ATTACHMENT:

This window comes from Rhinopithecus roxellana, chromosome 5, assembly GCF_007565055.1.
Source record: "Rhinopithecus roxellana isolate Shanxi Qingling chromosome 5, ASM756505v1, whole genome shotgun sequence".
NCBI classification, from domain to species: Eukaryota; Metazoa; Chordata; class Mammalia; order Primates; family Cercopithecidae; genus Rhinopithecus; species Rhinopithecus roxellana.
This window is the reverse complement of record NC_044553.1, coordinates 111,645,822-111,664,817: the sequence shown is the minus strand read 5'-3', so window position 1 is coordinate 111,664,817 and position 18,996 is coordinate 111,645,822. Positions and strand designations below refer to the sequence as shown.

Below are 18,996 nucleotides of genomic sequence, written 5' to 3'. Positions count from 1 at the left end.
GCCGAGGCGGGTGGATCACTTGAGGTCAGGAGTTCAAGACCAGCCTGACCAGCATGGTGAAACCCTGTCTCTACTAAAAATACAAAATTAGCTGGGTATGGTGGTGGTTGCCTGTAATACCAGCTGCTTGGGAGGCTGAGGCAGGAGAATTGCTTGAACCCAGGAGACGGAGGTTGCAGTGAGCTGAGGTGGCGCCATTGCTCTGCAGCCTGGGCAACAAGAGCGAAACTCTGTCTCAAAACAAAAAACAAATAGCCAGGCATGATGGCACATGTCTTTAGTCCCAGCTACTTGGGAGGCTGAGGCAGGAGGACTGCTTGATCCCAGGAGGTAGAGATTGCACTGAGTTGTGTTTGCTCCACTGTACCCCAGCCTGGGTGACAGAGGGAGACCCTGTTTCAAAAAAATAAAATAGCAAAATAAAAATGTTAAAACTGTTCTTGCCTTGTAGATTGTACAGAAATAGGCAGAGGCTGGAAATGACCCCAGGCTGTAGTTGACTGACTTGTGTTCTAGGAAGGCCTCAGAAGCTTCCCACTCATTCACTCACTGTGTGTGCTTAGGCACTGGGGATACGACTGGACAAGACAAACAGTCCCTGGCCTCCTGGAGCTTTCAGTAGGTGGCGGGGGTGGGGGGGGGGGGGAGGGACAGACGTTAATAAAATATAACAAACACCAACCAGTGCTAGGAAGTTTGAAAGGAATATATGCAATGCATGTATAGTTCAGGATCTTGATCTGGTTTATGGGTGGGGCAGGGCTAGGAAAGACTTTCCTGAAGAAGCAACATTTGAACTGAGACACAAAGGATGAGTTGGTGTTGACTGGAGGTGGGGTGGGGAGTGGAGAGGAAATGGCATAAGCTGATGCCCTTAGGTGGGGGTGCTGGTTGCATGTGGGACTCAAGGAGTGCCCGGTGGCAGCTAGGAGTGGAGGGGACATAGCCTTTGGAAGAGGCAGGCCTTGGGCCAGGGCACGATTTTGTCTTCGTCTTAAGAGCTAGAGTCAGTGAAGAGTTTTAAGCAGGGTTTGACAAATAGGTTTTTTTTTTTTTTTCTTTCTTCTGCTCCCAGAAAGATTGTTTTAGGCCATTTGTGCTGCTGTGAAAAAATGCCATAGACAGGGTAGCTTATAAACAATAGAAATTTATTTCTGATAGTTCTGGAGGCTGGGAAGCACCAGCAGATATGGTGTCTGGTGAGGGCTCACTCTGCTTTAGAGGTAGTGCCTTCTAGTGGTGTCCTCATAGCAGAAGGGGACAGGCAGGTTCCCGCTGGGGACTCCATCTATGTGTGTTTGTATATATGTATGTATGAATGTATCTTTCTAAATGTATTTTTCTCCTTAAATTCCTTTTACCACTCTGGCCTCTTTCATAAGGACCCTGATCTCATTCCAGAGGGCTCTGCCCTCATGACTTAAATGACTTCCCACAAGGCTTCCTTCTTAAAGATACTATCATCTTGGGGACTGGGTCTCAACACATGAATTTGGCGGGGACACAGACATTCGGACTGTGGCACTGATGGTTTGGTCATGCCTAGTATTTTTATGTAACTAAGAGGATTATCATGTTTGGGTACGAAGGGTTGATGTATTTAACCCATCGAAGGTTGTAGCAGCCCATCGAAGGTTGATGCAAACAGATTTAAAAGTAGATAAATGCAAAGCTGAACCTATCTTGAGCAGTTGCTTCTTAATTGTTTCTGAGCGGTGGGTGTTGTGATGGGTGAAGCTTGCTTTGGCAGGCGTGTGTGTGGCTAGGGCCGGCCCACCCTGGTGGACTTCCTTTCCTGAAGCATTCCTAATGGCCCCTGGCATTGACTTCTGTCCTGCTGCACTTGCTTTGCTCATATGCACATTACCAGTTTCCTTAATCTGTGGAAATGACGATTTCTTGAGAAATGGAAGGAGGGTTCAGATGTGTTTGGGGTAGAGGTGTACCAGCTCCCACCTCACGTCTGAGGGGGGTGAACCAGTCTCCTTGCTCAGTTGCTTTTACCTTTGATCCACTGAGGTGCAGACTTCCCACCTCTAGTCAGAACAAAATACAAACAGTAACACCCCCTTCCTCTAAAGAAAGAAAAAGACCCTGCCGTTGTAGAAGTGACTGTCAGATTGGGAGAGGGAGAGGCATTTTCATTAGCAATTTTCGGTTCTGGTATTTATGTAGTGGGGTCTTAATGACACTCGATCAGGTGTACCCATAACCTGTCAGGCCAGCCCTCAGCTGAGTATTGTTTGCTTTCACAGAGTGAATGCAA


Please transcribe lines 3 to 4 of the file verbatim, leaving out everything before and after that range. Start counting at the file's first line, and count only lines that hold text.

NCBI classification, from domain to species: Eukaryota; Metazoa; Chordata; class Mammalia; order Primates; family Cercopithecidae; genus Rhinopithecus; species Rhinopithecus roxellana.
This window is the reverse complement of record NC_044553.1, coordinates 111,645,822-111,664,817: the sequence shown is the minus strand read 5'-3', so window position 1 is coordinate 111,664,817 and position 18,996 is coordinate 111,645,822. Positions and strand designations below refer to the sequence as shown.